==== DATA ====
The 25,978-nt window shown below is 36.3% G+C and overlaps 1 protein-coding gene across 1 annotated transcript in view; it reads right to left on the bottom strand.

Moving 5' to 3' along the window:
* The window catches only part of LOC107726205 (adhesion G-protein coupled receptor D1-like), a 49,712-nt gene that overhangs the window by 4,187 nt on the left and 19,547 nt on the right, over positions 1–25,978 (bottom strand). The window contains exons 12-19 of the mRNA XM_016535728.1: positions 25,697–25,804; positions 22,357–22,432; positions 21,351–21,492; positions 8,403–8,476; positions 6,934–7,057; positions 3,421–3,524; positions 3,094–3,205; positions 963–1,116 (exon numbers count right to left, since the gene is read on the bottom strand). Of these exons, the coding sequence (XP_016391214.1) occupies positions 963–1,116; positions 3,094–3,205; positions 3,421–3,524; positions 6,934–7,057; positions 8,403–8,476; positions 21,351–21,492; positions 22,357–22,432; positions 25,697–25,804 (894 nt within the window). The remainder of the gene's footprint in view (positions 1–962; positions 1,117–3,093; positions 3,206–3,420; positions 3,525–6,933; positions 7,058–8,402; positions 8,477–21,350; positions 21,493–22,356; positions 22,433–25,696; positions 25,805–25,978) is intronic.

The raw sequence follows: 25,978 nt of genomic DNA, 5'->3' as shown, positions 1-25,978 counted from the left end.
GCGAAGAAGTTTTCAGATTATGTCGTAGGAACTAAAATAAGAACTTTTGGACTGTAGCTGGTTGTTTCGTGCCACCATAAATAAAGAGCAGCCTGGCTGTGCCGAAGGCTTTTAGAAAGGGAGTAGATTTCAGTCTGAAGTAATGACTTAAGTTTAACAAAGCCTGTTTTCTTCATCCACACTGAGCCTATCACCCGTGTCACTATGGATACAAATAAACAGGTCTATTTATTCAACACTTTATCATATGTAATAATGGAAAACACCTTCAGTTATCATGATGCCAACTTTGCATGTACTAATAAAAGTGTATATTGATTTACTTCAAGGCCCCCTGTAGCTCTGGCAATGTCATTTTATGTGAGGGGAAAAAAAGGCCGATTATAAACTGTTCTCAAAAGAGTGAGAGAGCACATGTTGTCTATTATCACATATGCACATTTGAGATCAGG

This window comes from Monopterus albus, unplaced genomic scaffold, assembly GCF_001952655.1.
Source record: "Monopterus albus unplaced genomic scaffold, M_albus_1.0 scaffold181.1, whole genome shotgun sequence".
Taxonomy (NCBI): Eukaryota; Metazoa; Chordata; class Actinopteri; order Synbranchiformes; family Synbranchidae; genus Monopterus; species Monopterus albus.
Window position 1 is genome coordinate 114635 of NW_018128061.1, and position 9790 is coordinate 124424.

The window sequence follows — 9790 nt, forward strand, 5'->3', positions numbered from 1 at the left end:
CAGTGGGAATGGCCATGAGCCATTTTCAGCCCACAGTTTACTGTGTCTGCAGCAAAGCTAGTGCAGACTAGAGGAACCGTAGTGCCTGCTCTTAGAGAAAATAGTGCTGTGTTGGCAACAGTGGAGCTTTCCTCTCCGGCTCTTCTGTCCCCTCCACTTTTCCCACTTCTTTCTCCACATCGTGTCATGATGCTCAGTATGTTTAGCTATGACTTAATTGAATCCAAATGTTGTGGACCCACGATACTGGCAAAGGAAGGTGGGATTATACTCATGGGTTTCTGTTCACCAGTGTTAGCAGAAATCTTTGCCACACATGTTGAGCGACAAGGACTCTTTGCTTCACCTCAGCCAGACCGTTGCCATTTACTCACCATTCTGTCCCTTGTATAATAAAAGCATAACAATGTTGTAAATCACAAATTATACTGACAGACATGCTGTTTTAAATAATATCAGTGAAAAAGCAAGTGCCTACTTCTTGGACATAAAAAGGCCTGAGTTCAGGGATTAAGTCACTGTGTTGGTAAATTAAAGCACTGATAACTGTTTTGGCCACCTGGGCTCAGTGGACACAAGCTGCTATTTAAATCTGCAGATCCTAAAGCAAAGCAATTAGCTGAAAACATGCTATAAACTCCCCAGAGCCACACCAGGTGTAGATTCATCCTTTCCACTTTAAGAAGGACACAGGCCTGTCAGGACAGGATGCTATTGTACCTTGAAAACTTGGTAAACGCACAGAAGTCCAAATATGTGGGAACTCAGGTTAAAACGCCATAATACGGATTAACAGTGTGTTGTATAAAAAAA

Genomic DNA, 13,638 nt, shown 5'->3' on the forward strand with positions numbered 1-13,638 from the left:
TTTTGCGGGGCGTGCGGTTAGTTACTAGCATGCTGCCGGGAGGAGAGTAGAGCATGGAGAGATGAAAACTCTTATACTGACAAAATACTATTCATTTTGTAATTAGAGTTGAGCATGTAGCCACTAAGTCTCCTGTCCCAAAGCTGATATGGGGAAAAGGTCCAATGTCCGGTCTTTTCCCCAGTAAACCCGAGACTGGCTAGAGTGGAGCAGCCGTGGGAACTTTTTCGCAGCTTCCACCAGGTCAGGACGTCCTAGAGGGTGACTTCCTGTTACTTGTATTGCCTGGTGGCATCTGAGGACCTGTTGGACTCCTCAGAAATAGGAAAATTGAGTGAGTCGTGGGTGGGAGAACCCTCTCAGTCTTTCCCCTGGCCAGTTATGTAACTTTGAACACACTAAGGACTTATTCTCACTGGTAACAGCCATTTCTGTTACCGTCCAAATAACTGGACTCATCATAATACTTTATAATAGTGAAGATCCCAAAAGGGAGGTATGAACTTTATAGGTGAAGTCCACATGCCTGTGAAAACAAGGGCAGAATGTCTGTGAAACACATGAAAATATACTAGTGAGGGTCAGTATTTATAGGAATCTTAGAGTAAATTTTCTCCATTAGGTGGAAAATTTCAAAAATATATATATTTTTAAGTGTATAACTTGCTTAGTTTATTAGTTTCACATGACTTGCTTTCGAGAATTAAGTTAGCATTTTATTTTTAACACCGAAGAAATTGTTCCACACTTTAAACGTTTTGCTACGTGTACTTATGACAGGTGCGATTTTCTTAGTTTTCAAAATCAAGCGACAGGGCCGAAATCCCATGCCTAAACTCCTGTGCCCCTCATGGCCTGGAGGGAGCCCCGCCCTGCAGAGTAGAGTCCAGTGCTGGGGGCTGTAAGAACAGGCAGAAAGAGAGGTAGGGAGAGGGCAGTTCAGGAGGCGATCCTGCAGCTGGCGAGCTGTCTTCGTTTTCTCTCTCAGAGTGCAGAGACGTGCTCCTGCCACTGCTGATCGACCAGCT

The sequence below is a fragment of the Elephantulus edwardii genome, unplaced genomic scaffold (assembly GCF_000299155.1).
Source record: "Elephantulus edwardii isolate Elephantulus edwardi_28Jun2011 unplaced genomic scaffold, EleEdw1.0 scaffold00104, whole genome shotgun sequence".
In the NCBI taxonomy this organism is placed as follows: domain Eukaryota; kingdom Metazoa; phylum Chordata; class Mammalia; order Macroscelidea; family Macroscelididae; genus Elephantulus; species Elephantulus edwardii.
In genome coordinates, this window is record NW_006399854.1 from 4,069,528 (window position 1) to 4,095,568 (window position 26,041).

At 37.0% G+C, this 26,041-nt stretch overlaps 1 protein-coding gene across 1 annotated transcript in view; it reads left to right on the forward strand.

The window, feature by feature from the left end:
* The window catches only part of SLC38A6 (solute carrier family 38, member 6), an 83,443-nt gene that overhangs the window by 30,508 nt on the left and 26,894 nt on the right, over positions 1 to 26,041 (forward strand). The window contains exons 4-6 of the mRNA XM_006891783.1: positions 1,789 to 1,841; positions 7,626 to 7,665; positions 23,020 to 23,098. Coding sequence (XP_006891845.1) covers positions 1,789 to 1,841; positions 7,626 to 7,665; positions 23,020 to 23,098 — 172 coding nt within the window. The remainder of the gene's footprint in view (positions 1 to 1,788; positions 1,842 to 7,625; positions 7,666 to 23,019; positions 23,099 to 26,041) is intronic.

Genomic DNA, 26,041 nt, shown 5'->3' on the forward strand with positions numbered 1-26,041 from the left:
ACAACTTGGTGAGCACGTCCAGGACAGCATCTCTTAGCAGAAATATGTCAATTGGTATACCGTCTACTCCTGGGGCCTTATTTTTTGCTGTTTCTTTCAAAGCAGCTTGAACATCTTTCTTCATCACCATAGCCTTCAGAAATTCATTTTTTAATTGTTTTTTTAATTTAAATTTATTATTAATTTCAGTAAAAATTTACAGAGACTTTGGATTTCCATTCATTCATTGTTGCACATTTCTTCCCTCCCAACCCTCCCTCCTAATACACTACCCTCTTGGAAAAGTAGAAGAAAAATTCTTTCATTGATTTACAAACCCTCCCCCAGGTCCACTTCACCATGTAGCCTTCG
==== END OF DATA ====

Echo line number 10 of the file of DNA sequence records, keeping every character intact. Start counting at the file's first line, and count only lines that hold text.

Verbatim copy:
The window sequence follows — 9790 nt, forward strand, 5'->3', positions numbered from 1 at the left end: